Continue reading: She Hate Me Review
That movie is The Running Man, the 1987 Arnold Schwarzenegger action vehicle that resembles a lot of the Governator's best work: He kills people by the dozens, says some funny puns in that fist-thick Austrian accent and tags along with a hot exotic beauty. If that formula works for you, read on.
Continue reading: The Running Man Review
The film is Mars Attacks!, and with it Tim Burton serves up the worst production of his once-blossoming career, a movie wherein he indulges every excess of his demented psyche, pays no attention to entertaining the audience, and recycles every joke he can get his hands on.
Continue reading: Mars Attacks! Review
Jimmy divides his day among busting caps, piano practice, and auditions for Carnegie Hall. The comparison to Taxi Driver is obvious, but these are far different films (and that said, Taxi Driver is a far better one, too).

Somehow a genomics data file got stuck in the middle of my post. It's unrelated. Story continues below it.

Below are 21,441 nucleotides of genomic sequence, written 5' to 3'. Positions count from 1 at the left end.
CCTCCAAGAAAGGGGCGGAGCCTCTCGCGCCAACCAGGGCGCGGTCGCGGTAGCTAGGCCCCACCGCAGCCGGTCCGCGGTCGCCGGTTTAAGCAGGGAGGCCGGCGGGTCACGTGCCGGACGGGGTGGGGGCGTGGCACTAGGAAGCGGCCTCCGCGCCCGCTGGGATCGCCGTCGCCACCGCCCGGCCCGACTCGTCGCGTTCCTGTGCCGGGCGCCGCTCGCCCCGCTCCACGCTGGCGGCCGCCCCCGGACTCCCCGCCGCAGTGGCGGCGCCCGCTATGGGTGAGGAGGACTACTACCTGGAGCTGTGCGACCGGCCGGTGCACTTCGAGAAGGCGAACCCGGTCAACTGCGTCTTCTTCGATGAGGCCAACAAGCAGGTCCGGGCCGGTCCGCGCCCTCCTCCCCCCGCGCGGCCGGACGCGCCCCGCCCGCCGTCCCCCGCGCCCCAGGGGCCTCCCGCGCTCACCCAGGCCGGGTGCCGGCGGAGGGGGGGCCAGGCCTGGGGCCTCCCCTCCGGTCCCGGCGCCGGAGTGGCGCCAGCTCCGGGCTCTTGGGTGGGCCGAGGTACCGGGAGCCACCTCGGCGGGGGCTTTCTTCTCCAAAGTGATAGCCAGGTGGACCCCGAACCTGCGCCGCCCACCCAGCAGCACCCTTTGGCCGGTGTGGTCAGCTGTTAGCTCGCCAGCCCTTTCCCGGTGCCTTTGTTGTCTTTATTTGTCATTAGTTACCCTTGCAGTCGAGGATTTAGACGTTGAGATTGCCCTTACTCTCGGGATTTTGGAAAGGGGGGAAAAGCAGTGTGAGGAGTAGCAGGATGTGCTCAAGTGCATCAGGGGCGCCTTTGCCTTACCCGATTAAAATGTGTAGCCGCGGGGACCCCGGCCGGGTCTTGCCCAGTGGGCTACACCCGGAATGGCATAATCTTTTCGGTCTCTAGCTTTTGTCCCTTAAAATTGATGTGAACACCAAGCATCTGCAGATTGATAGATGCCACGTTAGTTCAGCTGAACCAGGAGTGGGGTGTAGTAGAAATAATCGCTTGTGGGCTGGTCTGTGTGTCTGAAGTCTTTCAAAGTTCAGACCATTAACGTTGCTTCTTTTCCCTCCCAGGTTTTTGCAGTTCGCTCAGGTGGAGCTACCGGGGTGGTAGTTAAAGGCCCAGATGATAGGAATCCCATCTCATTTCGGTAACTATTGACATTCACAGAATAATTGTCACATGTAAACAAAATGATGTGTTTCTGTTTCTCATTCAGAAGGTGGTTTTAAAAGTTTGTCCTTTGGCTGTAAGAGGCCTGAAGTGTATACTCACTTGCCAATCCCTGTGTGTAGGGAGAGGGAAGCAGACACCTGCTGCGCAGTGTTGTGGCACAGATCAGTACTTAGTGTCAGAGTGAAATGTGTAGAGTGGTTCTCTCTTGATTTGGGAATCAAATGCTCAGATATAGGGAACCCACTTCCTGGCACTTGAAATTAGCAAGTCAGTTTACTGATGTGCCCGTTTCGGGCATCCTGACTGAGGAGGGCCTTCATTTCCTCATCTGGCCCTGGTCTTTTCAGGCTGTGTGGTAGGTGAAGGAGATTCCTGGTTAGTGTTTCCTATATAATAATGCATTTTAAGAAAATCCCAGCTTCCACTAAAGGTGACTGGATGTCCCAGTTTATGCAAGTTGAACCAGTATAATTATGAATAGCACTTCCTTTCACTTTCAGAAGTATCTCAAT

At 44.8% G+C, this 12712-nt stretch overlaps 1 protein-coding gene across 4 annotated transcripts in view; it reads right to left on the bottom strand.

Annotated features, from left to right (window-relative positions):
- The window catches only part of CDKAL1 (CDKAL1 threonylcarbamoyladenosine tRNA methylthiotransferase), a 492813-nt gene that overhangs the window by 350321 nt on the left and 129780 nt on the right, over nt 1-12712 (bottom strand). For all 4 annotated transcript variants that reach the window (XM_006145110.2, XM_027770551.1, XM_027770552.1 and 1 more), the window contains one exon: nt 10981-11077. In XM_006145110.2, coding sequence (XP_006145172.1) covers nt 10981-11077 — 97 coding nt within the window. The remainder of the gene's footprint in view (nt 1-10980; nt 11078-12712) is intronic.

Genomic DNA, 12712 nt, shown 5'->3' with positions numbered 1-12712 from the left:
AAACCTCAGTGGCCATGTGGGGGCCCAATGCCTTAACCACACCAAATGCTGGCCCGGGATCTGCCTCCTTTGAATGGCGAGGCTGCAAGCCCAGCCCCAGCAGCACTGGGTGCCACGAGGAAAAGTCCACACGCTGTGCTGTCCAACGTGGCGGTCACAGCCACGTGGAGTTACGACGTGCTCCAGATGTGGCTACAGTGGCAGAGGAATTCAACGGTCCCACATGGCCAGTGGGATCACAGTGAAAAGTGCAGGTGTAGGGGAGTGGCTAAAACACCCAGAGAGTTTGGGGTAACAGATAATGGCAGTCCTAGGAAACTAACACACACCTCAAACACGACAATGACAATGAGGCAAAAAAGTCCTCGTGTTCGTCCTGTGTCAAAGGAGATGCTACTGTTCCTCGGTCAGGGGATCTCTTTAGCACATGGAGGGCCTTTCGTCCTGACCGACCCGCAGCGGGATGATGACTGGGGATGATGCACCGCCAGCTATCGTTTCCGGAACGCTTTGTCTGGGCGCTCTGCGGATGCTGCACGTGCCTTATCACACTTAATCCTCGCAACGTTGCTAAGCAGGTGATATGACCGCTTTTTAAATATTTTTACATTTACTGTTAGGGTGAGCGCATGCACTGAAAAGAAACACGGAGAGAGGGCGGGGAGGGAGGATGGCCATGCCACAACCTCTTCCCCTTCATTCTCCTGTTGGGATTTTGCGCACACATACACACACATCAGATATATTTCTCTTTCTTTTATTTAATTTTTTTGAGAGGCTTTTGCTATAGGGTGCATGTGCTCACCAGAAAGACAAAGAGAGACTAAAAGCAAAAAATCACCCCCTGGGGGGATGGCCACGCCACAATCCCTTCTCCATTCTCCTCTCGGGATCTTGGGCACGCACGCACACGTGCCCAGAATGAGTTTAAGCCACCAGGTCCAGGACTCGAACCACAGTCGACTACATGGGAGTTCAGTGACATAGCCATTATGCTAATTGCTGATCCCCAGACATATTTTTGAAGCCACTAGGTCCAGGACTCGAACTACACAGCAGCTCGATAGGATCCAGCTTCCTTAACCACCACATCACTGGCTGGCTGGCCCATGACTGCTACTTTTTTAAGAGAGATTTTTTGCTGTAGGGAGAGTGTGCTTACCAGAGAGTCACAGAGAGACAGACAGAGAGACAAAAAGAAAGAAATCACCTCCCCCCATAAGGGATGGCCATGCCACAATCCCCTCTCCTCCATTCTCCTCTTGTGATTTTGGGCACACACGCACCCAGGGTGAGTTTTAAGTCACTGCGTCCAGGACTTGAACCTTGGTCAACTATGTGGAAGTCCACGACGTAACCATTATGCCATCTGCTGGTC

Continue reading: Fingers Review
There's only about 22 minutes of plot in "Any Given Sunday," Oliver Stone's innovative, bone-crunching ballet of sound and fury football, so lets get that out of the way right now:
Al Pacino stars as the embattled, old-school coach of a fictitious pro football team. Cameron Diaz, is the willful, profit-zealous daughter of the franchise's recently deceased owner. Jamie Foxx is a hotshot young quarterback whose know-it-all attitude and colossal ego threaten team unity. He's just replaced the injured, aging, Elway-esque veteran QB Dennis Quaid, whose compound back injury has spelled curtains for his career -- if only his ruthlessly ambitious, harpy of a wife (Lauren Holly) would accept that fact.
During the last two minutes of the fourth quarter of the Big Playoff Game that serves as the film's climax, each of these characters (especially the selfish ones) will have an epiphany about what's really important in their lives.
Continue reading: Any Given Sunday Review